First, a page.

Painful sex is a common problem for many women. In fact, close to 75 percent of women have painful sex. Nonetheless, it’s a condition that’s widely misunderstood, or not spoken about enough. But one probable cause for painful sex might be something called vaginismus. And if you’re not sure what this is, and whether it’s something you’re dealing with, keep reading.
Vaginismus is a condition where the pelvic floors muscles surrounding the vagina are too tight or contract involuntarily. It’s something that happens on its own and a woman doesn’t have any control over this. Normally, sexual stimulation will help these muscles relax. However, if they remain taunt, sex can hurt.
Unfortunately, the vast majority of women are unaware that they’re dealing with a muscular problem, and often believe that this problem is because they don’t match up well with their partner. However, as gynecologist, Jen Gunter, explains, the vagina can stretch – so long as these muscles relax.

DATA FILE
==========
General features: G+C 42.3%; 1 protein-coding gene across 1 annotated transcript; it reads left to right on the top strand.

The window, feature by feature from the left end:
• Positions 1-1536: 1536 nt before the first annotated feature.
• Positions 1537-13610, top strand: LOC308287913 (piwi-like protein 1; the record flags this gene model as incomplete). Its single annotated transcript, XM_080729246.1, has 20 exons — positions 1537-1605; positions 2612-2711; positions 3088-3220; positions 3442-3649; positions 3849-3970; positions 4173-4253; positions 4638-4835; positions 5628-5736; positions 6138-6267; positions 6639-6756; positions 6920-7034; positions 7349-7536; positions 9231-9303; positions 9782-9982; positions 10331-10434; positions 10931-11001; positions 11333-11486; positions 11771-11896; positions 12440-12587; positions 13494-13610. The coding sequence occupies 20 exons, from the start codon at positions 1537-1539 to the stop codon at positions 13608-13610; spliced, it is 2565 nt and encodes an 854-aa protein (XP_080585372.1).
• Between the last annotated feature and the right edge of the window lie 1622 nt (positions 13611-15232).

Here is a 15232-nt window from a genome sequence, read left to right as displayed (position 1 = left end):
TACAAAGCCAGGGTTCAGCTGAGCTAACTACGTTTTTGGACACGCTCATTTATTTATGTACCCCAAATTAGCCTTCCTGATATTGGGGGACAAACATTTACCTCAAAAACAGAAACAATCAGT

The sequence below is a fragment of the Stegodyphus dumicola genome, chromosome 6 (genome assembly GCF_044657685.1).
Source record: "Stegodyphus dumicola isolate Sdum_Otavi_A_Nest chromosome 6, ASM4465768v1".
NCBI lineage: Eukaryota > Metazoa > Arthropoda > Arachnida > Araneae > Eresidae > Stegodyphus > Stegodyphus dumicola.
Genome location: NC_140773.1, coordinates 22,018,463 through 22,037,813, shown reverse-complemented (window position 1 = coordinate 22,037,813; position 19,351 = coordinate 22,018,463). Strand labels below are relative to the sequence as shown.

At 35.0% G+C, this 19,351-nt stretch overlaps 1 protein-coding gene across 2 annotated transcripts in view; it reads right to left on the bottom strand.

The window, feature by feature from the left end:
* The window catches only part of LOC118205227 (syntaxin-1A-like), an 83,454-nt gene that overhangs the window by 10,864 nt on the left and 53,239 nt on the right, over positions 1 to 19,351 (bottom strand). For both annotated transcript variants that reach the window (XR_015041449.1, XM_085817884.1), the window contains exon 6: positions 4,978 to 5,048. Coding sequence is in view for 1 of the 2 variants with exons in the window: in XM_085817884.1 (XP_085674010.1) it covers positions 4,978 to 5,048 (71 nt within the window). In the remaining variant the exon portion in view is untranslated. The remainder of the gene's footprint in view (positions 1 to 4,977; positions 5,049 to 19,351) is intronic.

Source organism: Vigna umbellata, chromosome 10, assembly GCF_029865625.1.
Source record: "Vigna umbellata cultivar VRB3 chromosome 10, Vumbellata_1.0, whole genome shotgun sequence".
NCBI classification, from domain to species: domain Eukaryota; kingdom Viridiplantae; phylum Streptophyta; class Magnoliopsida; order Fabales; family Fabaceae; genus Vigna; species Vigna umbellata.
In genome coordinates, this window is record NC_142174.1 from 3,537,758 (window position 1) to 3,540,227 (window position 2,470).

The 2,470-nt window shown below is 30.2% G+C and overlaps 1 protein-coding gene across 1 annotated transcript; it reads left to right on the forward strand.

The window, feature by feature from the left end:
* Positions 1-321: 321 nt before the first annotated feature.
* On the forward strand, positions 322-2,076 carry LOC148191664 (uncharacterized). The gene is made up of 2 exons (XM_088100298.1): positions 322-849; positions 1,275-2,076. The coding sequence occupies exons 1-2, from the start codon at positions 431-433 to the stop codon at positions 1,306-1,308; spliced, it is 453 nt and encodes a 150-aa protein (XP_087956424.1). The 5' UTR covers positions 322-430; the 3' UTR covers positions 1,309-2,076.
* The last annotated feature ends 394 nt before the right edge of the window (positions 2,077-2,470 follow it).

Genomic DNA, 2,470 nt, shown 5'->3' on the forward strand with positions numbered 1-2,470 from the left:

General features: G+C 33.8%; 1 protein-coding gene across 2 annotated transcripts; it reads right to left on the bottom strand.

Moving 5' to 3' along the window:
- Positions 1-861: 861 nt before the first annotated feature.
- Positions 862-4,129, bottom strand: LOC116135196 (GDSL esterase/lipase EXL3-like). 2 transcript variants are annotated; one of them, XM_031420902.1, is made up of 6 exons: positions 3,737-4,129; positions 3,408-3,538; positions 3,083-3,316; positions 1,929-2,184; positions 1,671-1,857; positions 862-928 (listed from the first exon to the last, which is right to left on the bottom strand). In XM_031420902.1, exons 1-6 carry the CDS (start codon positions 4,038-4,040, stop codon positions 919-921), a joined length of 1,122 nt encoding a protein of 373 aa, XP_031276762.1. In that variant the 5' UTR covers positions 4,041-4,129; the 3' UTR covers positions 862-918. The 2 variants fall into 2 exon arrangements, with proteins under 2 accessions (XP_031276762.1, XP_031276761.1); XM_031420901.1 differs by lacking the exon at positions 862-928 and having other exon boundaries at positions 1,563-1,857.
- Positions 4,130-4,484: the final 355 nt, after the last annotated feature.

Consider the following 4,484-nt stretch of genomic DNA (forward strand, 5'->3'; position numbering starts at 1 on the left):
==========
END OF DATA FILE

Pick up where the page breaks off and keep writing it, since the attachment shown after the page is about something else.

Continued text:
But why do the pelvic muscles stay tight, causing vaginismus? Unlike other conditions that lead to painful sex, vaginismus doesn’t always have a direct cause. In some cases, it may be to do sexual abuse, trauma, psychological and emotional factors or previous painful sex.
Vaginismus can make a woman feel embarrassed, ashamed, and as though there’s something wrong with her. But remember that this condition doesn’t define a woman, and it’s also something treatable.
Sex therapy, counseling, kegel exercises and vaginal dilators can be helpful treatments to support both the pelvic floor muscles and a woman’s psychological and emotional wellbeing, too.